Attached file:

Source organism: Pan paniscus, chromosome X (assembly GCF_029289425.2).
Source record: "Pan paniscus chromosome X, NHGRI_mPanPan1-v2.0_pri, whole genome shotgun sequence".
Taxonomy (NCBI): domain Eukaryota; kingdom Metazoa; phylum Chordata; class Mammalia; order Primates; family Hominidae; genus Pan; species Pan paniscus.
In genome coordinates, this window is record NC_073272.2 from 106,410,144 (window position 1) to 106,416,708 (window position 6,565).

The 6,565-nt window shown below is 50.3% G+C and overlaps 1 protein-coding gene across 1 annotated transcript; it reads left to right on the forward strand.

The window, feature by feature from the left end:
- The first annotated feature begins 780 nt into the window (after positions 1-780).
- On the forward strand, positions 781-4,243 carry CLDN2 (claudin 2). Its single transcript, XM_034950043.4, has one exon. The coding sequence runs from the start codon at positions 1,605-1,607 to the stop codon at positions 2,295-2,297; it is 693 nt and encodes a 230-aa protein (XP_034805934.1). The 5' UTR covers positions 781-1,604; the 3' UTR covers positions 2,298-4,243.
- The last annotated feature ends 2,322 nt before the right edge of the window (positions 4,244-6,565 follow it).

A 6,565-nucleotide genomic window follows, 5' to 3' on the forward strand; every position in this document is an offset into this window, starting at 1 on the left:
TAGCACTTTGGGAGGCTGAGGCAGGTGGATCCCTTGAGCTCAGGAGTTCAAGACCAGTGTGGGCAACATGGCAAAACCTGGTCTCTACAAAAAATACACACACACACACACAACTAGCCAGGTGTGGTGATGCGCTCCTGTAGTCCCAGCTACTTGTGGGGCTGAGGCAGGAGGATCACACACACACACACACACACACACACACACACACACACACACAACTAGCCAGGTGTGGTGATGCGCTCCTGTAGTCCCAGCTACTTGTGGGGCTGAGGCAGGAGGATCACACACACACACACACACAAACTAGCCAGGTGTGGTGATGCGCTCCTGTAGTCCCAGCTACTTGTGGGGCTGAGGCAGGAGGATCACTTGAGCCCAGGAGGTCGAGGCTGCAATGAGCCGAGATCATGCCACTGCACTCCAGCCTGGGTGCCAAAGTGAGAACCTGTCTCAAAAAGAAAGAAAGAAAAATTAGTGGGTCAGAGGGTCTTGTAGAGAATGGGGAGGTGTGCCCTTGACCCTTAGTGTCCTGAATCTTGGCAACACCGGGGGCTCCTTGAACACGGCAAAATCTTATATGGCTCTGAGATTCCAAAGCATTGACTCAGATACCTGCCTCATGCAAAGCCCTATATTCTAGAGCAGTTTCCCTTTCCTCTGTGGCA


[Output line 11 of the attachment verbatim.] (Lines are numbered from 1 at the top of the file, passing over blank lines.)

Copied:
TAGCACTTTGGGAGGCTGAGGCAGGTGGATCCCTTGAGCTCAGGAGTTCAAGACCAGTGTGGGCAACATGGCAAAACCTGGTCTCTACAAAAAATACACACACACACACACAACTAGCCAGGTGTGGTGATGCGCTCCTGTAGTCCCAGCTACTTGTGGGGCTGAGGCAGGAGGATCACACACACACACACACACACACACACACACACACACACACACAACTAGCCAGGTGTGGTGATGCGCTCCTGTAGTCCCAGCTACTTGTGGGGCTGAGGCAGGAGGATCACACACACACACACACACAAACTAGCCAGGTGTGGTGATGCGCTCCTGTAGTCCCAGCTACTTGTGGGGCTGAGGCAGGAGGATCACTTGAGCCCAGGAGGTCGAGGCTGCAATGAGCCGAGATCATGCCACTGCACTCCAGCCTGGGTGCCAAAGTGAGAACCTGTCTCAAAAAGAAAGAAAGAAAAATTAGTGGGTCAGAGGGTCTTGTAGAGAATGGGGAGGTGTGCCCTTGACCCTTAGTGTCCTGAATCTTGGCAACACCGGGGGCTCCTTGAACACGGCAAAATCTTATATGGCTCTGAGATTCCAAAGCATTGACTCAGATACCTGCCTCATGCAAAGCCCTATATTCTAGAGCAGTTTCCCTTTCCTCTGTGGCA